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Catherine Williams and Stephen Parsons used a Sonoma County energy retrofit program this spring to finance a solar energy system for their home outside Sebastopol.

A few weeks later a lender told them they couldn't refinance their home.

The couple is caught in a dispute that pits federal housing officials against a burgeoning national energy retrofit movement, generally known as Property Assessed Clean Energy. In tension are two national goals: on the one hand, reducing lending risks from home foreclosures and, on the other, creating green jobs and reducing energy consumption.

Williams said she has been told "there's really no chance of us being able to sell our house or refinance our house" due to their participation in the Sonoma County Energy Independence Program. Given today's historically low rates, she maintains, the inability to refinance could cost the couple "tens of thousands of dollars" over the next 30 years.

Sonoma's program, which allows special government financing for solar power and other energy-saving improvements, was the first countywide program in the nation.

To date the county has loaned $30 million for 900 improvement projects. Property owners repay the funds over 20 years, plus interest, with their annual property tax bills.

Similar efforts are gearing up around the state and the nation, some benefitting from federal stimulus aid.

By year's end, roughly three out of four California homeowners may be able to seek financing for such improvements. And more than 20 states have authorized such programs, as California did two years ago.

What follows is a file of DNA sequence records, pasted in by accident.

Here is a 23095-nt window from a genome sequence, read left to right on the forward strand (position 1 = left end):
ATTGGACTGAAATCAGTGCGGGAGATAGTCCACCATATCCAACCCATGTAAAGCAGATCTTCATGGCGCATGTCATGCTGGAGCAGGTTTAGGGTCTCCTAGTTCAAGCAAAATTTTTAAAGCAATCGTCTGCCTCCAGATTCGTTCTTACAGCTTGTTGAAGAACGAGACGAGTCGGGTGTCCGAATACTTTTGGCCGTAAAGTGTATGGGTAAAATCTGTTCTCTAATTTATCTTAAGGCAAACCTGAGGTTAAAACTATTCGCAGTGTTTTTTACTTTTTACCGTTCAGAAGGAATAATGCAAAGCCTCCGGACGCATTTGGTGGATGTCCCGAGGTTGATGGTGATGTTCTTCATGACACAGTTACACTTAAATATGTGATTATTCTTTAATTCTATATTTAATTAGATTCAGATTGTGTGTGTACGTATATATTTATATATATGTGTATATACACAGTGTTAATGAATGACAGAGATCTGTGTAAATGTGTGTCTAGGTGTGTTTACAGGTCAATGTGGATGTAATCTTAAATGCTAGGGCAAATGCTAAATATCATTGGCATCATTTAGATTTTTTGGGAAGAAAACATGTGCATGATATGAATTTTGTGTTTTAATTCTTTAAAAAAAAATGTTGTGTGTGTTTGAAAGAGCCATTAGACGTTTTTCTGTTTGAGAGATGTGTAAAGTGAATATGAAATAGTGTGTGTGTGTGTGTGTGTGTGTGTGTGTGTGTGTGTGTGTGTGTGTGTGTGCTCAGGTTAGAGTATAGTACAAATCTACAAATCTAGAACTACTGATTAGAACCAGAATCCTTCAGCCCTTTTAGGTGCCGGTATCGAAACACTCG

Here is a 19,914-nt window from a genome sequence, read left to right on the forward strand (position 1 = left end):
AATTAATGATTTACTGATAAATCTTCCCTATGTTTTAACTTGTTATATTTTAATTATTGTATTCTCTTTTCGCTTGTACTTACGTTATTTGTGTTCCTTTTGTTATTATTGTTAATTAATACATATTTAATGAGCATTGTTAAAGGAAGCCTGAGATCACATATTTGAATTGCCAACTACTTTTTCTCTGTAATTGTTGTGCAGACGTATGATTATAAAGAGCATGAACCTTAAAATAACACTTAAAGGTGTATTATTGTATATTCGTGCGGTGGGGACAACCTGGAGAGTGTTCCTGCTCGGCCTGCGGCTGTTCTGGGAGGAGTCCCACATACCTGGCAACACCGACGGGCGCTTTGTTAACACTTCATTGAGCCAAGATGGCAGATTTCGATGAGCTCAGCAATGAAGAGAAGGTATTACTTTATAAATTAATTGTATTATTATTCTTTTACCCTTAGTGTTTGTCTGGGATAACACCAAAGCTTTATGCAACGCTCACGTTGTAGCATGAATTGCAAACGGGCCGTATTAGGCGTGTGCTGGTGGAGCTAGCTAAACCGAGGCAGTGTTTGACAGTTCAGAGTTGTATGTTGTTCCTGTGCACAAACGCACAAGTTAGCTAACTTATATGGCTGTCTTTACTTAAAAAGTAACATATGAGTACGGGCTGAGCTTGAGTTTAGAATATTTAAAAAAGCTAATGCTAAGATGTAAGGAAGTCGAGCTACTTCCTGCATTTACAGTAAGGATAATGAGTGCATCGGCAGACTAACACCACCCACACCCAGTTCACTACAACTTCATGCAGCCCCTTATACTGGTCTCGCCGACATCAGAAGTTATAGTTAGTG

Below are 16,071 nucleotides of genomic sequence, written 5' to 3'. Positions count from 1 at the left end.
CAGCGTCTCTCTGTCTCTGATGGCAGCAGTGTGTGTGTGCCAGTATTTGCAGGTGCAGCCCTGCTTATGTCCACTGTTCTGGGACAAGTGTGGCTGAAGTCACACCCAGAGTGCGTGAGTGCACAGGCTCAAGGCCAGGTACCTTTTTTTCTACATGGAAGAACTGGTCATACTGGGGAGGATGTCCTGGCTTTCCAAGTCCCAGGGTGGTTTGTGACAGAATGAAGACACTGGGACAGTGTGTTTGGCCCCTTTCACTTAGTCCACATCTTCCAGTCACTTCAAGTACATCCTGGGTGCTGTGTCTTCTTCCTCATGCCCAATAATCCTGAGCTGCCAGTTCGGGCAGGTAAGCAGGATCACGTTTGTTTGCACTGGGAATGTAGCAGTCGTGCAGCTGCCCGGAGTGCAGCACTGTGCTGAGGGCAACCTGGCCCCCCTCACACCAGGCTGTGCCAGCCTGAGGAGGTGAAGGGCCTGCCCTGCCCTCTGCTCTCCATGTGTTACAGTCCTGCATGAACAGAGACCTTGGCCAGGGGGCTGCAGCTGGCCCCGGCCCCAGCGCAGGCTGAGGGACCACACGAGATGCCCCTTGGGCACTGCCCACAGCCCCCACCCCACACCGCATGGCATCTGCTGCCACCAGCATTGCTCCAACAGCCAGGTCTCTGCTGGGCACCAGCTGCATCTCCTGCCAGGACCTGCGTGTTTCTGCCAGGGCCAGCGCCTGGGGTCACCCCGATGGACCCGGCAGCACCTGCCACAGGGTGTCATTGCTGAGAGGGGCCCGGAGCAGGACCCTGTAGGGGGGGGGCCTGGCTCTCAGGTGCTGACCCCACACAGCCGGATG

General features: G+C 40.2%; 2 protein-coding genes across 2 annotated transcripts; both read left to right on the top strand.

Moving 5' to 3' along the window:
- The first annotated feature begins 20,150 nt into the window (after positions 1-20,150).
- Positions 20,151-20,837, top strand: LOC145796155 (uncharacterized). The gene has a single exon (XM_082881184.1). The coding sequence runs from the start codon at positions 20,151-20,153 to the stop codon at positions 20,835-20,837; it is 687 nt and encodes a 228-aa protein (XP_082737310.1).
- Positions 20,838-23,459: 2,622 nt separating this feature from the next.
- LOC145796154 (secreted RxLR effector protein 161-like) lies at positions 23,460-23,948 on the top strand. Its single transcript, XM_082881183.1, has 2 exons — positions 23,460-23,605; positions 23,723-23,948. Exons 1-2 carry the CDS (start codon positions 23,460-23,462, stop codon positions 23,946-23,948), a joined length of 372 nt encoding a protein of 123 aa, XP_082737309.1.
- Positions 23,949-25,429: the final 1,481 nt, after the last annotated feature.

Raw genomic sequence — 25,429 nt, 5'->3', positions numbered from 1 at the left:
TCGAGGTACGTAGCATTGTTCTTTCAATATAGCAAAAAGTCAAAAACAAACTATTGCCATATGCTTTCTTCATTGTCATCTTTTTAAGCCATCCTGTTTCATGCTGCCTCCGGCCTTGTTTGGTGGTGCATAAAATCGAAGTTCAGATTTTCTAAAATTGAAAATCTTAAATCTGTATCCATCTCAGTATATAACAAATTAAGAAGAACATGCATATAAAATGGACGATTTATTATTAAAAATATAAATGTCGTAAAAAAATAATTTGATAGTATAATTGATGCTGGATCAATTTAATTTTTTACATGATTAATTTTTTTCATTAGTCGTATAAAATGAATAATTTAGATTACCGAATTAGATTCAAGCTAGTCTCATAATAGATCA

But in early May the federally backed agencies Fannie Mae and Freddie Mac put a cloud over such programs by telling lenders they won't allow the debt from such government financing to receive preference over the mortgages they purchase.

Since then, lenders have told a handful of county program participants that their energy financing must be paid off completely before a new mortgage will be provided for a sale or refinancing.

Other counties, including San Francisco, have put their energy programs on hold.

And Gov. Arnold Schwarzenegger and other state and federal officials have lobbied housing officials to resolve the dispute in a way that doesn't kill the energy programs.

"I think it's safe to say that Fannie Mae and Freddie Mac threw a wrench in the works," said Cisco DeVries, president of Renewable Funding, an Oakland company that provides third-party administration to many local energy programs.

At the heart of the conflict is whether the energy retrofit debt is a loan or an assessment. The local and state officials maintain it is an assessment, similar to any school tax or water bond debt that stays with the property, not the homeowner. As such, the local government gets paid first, before the mortgage lender, should a home go to foreclosure.

However, the federally backed agencies, which now purchase a majority of the nation's mortgages, are calling the debts loans. Further, they said in two May 5 directives that such debt may not be senior in the pecking order to any mortgage that Fannie Mae or Freddie Mac purchases.